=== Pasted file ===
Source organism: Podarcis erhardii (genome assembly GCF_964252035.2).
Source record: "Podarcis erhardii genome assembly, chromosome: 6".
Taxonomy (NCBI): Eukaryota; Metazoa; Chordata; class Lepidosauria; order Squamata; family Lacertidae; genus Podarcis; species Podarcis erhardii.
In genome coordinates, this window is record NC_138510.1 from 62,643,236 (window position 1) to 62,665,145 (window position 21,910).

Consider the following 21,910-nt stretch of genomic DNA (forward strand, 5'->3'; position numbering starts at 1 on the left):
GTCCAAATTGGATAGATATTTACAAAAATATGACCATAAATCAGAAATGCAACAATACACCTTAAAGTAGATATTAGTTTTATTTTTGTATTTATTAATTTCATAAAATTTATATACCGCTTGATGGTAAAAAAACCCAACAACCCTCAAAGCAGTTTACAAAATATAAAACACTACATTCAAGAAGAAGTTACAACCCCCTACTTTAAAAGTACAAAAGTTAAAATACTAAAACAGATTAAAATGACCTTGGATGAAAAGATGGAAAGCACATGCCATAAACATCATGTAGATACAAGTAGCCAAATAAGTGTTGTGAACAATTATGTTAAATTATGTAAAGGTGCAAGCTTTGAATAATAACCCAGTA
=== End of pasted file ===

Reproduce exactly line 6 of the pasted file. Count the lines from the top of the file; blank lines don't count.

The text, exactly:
GTCCAAATTGGATAGATATTTACAAAAATATGACCATAAATCAGAAATGCAACAATACACCTTAAAGTAGATATTAGTTTTATTTTTGTATTTATTAATTTCATAAAATTTATATACCGCTTGATGGTAAAAAAACCCAACAACCCTCAAAGCAGTTTACAAAATATAAAACACTACATTCAAGAAGAAGTTACAACCCCCTACTTTAAAAGTACAAAAGTTAAAATACTAAAACAGATTAAAATGACCTTGGATGAAAAGATGGAAAGCACATGCCATAAACATCATGTAGATACAAGTAGCCAAATAAGTGTTGTGAACAATTATGTTAAATTATGTAAAGGTGCAAGCTTTGAATAATAACCCAGTA